Bevan Docherty (NZL)
On how he thinks the race on Sunday will pan out:
“It’s quite an interesting time of the year actually, a lot of us have either had a break or are at the end of our season, so not a hell of a lot rides on this apart from Olympic qualifying points for us obviously. Everybody is playing games, so you obviously don’t want to be going super well at this point in time, but then again… I’m here to win the race. So it’s kind of mixed emotions, I’m going to give it everything I’ve got. Certainly a course like this is an advantage for me and the Kiwis, so I’m really looking forward to it.”
On how the bike leg will change the race:
“I guess throughout the year for those of you who follow the events there seems to be quite a large front pack and it seems to be relatively static throughout the bike course and then just a super fast run. A course like this is going to change the dynamic so much, there is going to be smaller groups, and the cycle is going to play a bigger part, it’s going to open up opportunities for guys to attack on the bike and make something of the bike.
“Whereas on flatter courses there seems to be that lack of enthusiasm to make anything of the bike, it just allows the stronger cyclists to make something of the course and mix it up. And if the stronger runners are there at the end of the bike, they are going to have a lot more lactate in their legs to be able to run through the last 10 Ks. I personally think it makes it fairer and it makes it more of a triathlon course, so it should advantage the Kiwis. So I know this French guy (Vidal) isn’t bad on the hills as well, he’s part Kiwi anyway.”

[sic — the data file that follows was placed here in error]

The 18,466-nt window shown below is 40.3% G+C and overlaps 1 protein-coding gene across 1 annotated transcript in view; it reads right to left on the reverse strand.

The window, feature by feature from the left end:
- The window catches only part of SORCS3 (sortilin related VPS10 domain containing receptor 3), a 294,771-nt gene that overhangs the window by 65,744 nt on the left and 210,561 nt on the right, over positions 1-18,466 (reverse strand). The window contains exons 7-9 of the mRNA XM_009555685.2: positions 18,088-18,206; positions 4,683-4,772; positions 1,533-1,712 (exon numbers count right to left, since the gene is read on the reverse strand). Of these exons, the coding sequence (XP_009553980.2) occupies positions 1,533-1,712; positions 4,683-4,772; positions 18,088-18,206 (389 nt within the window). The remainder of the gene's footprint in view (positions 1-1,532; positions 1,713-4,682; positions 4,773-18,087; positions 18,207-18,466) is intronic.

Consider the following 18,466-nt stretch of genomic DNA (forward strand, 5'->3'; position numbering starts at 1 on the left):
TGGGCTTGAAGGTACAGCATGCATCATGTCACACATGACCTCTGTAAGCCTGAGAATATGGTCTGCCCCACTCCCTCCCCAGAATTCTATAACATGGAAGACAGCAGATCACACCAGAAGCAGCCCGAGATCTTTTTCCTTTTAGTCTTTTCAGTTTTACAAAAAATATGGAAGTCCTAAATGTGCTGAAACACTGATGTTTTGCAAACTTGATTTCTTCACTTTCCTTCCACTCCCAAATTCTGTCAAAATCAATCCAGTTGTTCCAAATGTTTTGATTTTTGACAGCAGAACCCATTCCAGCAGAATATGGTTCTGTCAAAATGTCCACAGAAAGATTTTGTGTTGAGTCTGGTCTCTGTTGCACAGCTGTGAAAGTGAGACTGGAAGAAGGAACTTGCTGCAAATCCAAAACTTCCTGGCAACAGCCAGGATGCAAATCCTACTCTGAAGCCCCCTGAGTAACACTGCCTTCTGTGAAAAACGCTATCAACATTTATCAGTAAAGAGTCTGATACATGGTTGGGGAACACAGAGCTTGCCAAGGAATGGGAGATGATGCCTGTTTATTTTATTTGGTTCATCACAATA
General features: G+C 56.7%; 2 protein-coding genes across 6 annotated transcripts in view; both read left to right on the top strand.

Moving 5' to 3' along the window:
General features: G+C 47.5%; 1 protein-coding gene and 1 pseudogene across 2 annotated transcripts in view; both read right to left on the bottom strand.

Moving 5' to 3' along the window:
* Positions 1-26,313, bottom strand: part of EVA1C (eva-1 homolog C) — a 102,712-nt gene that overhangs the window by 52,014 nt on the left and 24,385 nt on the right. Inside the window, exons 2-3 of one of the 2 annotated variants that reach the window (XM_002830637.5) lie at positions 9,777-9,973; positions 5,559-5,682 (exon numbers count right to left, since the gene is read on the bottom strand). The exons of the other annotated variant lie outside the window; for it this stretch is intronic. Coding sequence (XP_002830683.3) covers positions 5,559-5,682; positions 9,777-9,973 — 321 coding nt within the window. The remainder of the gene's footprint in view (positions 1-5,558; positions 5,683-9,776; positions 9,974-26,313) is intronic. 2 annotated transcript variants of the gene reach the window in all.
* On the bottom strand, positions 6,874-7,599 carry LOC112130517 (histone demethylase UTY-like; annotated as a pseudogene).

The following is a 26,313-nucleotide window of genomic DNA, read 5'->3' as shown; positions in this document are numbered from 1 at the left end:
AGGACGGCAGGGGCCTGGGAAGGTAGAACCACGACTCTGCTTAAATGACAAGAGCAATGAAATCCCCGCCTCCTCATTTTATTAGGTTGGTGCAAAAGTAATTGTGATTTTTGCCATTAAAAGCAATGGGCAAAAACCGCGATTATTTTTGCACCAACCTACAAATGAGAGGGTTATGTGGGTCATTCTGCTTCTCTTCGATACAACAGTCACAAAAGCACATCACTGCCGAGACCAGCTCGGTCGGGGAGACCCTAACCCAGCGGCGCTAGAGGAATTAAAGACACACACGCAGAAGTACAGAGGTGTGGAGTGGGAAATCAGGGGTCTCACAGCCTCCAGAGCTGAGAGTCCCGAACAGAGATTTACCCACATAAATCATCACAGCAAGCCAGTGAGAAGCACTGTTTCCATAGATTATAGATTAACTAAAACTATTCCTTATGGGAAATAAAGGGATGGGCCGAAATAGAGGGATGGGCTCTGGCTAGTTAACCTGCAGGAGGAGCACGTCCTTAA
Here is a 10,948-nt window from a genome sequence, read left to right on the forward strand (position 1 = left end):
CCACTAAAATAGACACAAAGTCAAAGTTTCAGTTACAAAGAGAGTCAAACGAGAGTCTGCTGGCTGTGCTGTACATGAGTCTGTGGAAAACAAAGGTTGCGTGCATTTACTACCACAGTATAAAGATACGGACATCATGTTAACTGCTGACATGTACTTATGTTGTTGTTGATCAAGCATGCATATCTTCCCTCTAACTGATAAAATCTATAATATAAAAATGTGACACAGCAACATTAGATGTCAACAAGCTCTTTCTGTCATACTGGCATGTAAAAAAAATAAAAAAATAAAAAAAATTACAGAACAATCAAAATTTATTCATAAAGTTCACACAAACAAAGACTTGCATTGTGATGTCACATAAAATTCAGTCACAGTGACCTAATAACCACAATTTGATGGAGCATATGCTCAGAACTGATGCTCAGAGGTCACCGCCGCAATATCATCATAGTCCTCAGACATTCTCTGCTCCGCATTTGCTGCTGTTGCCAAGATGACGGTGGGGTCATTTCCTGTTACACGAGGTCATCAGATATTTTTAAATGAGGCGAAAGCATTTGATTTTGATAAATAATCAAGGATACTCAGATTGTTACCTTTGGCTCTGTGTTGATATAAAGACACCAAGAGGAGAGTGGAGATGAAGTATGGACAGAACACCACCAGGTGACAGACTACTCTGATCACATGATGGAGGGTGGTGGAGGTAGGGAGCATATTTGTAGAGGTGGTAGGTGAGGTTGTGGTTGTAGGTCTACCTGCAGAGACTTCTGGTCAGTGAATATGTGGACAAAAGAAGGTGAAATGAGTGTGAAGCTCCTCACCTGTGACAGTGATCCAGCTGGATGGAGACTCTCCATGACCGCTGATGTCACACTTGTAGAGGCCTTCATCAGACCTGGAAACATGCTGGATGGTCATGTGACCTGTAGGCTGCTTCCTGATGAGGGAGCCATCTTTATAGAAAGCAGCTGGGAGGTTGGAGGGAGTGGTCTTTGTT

Ryan Sissons (NZL)
On why he thinks the course will suit the home contigent:
“I think all our terrain around here is really hilly, so a course like this just means that we are pretty much racing on what we train on. I’m looking forward to it, I did it for the first time yesterday… So I’m really excited to see how it plays out on race day.”
On the potential for Auckland to become a regular part of the ITU circuit:
“Racing at home is always great and getting this race in the world champs series throughout the next couple of years or further would be great. We don’t often get to race a big race like this at home, and I think the venue, the course and the atmosphere on Sunday is going to be great and to have it here in years to come would be fantastic.”
Kris Gemmell (NZL)
On his year so far:
“It’s awesome to be back in New Zealand, it’s been a long tour away, it’s been seven months away and I only arrived back this morning. It’s just a different feeling already, so it’s great to be back here and to ride the course this morning…it will probably be one of the hardest triathlons next year, at the World Championship Grand Final, I’m pretty sure of that.
“The year started off pretty well for me, I put in some pretty hard yards in terms of the amount of base training I was doing over summer and I was pretty sure that that was going to lead to some decent results overseas. When it came time to going overseas and those races cropped up that I wanted to be going well at, I just had a few issues I couldn’t get around and people around me couldn’t work out what was going on. So, you know, I don’t like making any excuses but something wasn’t right. I knew it wasn’t right. I knew the training I was putting it, I was getting more out of it than the results showed. So hopefully I’ve found the reason why and I’m trying to turn it around in the last six weeks. I’ve really put my head down and trained really hard in a place that is really familiar to me. I’m really looking forward to racing this weekend and being home in front of family and friends and just putting on a good show for all the people in New Zealand and in Auckland.”
Find more details about this event - 2011 Auckland ITU Triathlon World Cup